When asked if Rose fired a gun, Wolfe responded, “Not necessarily, no.”
A Glock 9mm pistol was found under the front passenger seat where Rose was seated during a drive-by shooting that occurred approximately 10 minutes before Rose was shot as he fled from the car during a traffic stop.
The homicide trial of former East Pittsburgh police officer Michael Rosfeld accused of shooting 17-year-old Antwon Rose in the back is underway in Common Pleas Court.
Attorneys in the case took close to an hour Tuesday morning in making their opening statements to the six male and six female jurors, who were selected last week from Dauphin County.
Allegheny County Chief Trial Deputy District Attorney Dan Fitzsimmons provided the jury with a timeline of the events that took place on June 19.
Fitzsimmons urged the jurors to focus on what “Michael Rosfeld knew when he pulled the trigger.”
Before the trial, prosecutors attempted to limit the testimony and evidence in the case to the actual shooting. Their attempts to keep the jury from hearing about a drive-by shooting that occurred minutes before Rose was shot during a felony traffic stop were not successful. Common Pleas Judge Alexander P. Bicket ruled Friday that the defense could introduce evidence of Rose’s alleged involvement in the earlier shooting which injured two people.
“In the end what really, really matters is what Michael Rosfeld knew, what he believed and what he thought when he pulled the trigger,” Fitzsimmons said.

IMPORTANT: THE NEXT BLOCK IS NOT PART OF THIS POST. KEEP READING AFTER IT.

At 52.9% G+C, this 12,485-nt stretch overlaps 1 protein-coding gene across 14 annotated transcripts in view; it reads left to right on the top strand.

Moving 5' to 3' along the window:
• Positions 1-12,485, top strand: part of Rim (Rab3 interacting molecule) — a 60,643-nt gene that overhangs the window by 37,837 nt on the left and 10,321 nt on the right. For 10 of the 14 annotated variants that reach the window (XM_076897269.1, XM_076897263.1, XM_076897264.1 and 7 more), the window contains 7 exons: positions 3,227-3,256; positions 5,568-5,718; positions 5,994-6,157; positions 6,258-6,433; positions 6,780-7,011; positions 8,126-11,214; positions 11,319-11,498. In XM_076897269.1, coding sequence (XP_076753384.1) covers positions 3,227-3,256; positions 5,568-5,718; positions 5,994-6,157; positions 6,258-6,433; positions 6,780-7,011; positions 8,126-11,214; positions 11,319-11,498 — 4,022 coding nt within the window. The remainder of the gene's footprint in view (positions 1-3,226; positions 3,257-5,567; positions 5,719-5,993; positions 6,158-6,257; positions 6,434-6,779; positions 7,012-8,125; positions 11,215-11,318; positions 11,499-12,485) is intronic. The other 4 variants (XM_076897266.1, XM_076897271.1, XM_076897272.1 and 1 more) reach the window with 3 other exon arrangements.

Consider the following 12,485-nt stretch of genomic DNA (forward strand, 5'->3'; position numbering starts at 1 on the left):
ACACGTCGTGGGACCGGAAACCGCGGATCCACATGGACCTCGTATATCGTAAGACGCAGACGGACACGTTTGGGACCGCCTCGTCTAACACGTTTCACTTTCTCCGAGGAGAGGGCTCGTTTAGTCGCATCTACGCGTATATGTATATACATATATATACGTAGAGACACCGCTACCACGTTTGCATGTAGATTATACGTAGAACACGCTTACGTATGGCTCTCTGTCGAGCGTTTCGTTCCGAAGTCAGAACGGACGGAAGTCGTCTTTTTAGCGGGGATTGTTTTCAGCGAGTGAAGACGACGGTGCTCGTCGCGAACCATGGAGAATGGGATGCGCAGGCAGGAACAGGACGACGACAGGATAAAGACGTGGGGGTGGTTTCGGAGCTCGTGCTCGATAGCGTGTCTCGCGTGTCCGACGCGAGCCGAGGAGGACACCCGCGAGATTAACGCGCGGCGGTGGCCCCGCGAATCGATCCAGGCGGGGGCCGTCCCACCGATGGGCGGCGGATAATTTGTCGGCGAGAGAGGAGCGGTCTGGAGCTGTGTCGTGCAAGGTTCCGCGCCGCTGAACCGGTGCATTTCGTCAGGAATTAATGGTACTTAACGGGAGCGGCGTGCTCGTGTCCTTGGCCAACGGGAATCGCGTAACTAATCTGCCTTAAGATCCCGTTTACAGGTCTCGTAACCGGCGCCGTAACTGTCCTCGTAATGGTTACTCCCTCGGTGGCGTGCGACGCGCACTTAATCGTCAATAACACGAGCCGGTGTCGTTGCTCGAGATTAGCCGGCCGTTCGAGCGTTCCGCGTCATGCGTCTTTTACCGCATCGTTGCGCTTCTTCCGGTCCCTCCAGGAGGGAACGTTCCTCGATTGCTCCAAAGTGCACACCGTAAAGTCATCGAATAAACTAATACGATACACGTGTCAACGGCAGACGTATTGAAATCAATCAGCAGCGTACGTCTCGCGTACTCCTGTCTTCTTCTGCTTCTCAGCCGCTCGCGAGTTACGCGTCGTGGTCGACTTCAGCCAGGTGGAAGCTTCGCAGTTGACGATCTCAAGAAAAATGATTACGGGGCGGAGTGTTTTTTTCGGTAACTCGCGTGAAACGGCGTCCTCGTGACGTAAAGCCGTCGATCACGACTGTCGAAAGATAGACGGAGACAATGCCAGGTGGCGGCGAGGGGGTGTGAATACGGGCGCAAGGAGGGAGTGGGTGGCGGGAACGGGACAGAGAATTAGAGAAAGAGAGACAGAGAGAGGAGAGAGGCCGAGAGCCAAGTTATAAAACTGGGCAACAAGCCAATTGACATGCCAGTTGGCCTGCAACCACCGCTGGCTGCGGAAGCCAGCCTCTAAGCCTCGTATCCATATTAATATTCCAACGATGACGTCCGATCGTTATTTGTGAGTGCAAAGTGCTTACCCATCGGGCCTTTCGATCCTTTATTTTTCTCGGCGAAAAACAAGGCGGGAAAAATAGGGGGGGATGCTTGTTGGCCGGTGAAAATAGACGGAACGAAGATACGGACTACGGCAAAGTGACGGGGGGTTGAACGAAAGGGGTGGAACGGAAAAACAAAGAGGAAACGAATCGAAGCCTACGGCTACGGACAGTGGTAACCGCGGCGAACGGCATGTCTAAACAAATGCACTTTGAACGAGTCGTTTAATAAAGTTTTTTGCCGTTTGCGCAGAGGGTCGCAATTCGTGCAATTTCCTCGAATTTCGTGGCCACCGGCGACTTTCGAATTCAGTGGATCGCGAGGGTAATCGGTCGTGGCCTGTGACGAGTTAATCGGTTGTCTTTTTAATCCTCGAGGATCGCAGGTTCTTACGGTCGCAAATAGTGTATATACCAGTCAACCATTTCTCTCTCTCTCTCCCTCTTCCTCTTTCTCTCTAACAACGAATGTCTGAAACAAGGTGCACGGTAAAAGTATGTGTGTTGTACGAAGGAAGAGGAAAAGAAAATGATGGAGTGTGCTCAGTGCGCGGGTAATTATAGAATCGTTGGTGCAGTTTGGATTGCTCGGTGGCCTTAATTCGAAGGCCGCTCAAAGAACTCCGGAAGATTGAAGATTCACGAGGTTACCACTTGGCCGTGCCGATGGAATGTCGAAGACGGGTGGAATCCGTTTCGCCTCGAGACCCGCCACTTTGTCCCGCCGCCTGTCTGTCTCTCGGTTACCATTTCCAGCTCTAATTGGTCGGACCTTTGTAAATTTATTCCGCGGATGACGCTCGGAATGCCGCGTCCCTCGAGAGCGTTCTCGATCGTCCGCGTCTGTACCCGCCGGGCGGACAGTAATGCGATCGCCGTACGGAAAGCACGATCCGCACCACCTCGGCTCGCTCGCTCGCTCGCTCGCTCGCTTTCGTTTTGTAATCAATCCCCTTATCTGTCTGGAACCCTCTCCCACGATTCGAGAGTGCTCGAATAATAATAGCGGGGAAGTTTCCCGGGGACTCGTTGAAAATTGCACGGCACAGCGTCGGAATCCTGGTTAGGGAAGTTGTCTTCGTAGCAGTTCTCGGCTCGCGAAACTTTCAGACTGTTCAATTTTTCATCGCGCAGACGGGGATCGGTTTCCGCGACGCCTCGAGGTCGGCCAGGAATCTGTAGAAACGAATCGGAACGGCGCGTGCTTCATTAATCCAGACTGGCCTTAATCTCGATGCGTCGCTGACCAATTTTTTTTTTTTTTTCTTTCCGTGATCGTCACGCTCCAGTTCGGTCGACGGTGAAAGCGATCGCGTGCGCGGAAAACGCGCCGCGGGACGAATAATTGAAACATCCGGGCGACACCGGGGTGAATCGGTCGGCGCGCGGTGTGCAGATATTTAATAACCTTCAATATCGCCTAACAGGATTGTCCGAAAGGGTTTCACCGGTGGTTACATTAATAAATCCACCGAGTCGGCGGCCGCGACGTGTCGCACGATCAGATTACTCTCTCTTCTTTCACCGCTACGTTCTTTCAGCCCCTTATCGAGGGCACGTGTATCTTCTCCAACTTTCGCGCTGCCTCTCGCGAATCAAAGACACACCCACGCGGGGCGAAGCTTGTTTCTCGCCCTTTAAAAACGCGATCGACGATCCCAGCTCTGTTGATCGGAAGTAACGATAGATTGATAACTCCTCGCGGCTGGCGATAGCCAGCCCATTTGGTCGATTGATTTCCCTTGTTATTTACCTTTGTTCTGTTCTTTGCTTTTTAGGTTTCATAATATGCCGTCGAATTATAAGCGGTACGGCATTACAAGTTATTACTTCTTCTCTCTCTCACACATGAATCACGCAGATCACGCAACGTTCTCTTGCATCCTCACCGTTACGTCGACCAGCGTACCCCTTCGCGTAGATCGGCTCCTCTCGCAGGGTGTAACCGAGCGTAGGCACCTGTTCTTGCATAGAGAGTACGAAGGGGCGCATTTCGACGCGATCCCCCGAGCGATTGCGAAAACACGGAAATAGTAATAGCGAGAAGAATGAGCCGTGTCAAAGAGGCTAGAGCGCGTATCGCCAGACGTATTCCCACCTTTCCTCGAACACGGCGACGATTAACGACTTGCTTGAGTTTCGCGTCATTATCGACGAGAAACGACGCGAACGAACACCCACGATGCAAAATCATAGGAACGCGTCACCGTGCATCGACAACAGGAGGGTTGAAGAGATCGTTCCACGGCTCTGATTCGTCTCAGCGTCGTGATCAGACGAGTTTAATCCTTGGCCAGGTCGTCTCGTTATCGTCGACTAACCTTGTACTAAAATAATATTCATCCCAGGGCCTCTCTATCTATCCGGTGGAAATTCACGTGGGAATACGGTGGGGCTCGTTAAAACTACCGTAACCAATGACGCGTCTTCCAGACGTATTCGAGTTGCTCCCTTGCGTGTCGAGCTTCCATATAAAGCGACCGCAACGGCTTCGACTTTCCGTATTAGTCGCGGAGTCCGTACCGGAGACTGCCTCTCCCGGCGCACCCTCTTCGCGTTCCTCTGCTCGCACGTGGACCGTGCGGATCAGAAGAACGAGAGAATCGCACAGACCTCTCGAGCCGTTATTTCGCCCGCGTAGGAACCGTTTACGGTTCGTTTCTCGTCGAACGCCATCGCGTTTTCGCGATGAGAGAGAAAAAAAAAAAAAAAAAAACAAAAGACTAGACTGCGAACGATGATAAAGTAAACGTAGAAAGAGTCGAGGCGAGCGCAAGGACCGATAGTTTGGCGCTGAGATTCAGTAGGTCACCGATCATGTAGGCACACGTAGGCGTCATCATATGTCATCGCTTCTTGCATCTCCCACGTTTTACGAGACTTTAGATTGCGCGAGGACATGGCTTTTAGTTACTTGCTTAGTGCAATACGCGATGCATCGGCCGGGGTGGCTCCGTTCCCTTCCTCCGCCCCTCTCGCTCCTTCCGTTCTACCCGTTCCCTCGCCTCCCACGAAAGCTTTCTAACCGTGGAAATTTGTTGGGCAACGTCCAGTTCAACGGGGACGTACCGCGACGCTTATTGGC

Rosfeld’s attorney Patrick Thomassey asked jurors how they would want police officers or sheriff’s deputies patrolling the courthouse to react if someone opened fire in the courtroom.
He told jurors that police officers protect us. “That’s what police officers do every single day.” He said that 144 police officers were killed last year. Five days before before the shooting two police officers were shot in North Braddock.
“The one thing that I was hoping Mr. Fitzsimmons would tell us this morning is what Mike Rosfeld did wrong.” This was met by several gasps from the spectators who were cautioned by a sheriff’s deputy to remain quiet in the courtroom.
Thomassey argued that Rosfeld acted appropriately and in accordance with how police officers are trained to use deadly force if they perceive a threat.
He explained to the jurors that East Pittsburgh and North Braddock are crime-ridden and dangerous areas. “This is the area that Mike Rosfeld had to patrol every day,” Thomassey said.